Still, she pops up within me, having seeped into my pores despite my best efforts. I, too, embarrass my children by chatting up the grocery store clerks in the check-out line or fulminating against those with different political views. Unlike my mother, however, I never hurl ashtrays at the TV screen when politicians I loathe appear. But that’s only because I don’t smoke.

My mother followed her own advice—she did not grow old.  Done in by three packs a day and all those Hostess cupcakes, she barely squeaked past 70. I hope to defy her particular counsel about aging. But I’ve long stopped fighting the fear of becoming her. Now that my mother is gone, I wish I was more like her. For one thing, I realize there’s a whole genre of detective fiction I’ve missed! And how I’d love to hurl invective if not ashtrays right along beside her at various presidential candidates. I’d give anything to tell my mother how glad I am she passed on to me her politics, her humor, her intelligence, her passion for social justice, and her deep, deep love for her children.

My daughters still fear turning into me, just as I once feared turning into my mother. They can’t imagine a worse fate than the dull, safe life I have mapped out for myself and seek to impose on them. They don’t yet know that such a life might be worth emulating.

Since I never co-signed for my daughters’ credit cards, I do not know if they are now paying exorbitant interest and late fees to banks, or how many expensive cocktail bars show up on their statements.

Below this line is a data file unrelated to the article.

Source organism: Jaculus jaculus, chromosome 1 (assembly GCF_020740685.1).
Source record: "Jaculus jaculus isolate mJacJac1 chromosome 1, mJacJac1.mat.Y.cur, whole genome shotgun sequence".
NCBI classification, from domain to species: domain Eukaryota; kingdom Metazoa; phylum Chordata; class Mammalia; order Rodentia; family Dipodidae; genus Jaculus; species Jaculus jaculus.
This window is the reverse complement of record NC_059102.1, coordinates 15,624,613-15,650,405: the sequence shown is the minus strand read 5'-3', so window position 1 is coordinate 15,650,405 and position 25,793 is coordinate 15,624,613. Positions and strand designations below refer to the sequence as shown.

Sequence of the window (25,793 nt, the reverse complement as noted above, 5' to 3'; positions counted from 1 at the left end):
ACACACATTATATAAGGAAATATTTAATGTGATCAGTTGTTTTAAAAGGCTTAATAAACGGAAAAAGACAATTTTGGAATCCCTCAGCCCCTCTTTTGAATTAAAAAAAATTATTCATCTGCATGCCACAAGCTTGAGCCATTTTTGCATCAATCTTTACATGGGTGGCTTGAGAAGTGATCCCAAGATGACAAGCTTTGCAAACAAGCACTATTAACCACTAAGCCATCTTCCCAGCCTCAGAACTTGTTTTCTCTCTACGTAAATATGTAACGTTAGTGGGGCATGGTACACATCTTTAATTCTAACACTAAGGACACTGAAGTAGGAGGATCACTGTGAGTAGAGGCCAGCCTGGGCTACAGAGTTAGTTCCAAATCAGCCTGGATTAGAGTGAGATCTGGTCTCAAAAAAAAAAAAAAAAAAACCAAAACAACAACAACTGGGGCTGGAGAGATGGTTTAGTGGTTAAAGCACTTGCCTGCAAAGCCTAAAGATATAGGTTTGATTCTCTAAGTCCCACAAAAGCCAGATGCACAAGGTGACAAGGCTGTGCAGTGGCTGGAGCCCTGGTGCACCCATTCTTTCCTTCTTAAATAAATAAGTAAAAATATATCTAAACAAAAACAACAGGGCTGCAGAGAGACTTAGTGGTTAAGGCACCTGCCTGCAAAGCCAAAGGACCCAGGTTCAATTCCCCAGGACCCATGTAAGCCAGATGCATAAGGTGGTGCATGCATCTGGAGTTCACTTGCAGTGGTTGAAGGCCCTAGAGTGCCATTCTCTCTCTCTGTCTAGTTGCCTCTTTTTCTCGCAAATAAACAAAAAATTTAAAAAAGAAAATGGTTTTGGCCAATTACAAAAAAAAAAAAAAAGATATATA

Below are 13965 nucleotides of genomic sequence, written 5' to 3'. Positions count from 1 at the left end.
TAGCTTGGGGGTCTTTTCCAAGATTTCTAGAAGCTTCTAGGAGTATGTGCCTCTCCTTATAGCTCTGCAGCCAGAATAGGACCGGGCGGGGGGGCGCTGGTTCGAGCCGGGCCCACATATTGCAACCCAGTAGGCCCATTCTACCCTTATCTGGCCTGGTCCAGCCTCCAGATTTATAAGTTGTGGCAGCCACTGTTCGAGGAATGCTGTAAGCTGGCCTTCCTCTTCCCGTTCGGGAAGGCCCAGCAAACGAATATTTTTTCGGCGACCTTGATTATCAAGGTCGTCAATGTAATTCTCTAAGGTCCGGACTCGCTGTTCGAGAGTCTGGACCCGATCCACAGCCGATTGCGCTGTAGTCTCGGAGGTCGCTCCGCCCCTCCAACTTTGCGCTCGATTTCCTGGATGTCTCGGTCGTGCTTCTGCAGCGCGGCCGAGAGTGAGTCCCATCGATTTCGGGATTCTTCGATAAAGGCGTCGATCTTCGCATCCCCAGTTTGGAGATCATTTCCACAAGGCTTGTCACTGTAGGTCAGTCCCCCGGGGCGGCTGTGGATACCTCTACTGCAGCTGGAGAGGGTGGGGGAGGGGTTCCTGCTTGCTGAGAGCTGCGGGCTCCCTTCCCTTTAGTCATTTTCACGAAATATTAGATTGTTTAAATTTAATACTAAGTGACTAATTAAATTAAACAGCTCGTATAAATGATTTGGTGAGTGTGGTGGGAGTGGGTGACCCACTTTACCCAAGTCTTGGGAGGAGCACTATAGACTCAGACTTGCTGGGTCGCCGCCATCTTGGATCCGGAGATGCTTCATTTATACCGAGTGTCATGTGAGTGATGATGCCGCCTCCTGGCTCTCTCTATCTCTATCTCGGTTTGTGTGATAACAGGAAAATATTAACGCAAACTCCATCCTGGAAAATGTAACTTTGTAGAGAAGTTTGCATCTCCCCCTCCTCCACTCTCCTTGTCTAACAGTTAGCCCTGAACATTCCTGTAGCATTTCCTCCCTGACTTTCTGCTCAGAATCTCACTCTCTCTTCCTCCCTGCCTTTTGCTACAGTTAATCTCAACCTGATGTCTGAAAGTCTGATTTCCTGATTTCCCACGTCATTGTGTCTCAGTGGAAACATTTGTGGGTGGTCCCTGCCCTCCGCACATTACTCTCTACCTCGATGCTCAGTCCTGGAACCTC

But already they make a mean chocolate cake. I guess there’s hope that they’ve been listening after all.

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What’s the best and worst advice your mother gave you and/or that you’ve given your kids?

 

 

 

Electable Enough?

Bernie and Hillary signsThese are exciting times for those of us who reside in the dark blue bubble of the San Francisco Bay Area. Like the parents of teenagers, we’re used to being ignored by presidential candidates unless we’re being asked for money. But this time, our votes almost matter. That’s an unfamiliar feeling.

We’re also unfamiliar with impassioned disagreements among hitherto like-minded friends and neighbors. Now we get to experience what the good citizens of Ohio routinely practice—living peaceably through constructive persuasion alongside people who hold stupid and wrong different beliefs.

Take, for example, my Friday hiking buddies, who are Feeling the Bern. As for me, all I feel is heartburn at the prospect of any Republican in the White House.

“Okay, I’m officially undecided,” I said to my friends last fall. “The thing I care most about is electability. Persuade me.”

“I don’t give a damn about electability,” responded Gary. “I’m tired of voting for the lesser of two evils!”

“Same here,” chimed in Sharon.

Then Gary decided to turn up the charm on his undecided prospect: “One thing I’ve never liked about you,” he railed at me, “Is how willing you are to compromise your principles.”

Reading my mind before I could even open my mouth, Gary added for good measure, “And I don’t care about the Supreme Court!”

Like I said, this was a long time ago, in a galaxy far, far away. Justice Scalia was still alive. The presidential prospects of Donald Trump and Bernie Sanders were widely viewed as DOA. But as this crazy primary season has unfolded, all bets are off about who’s the most electable.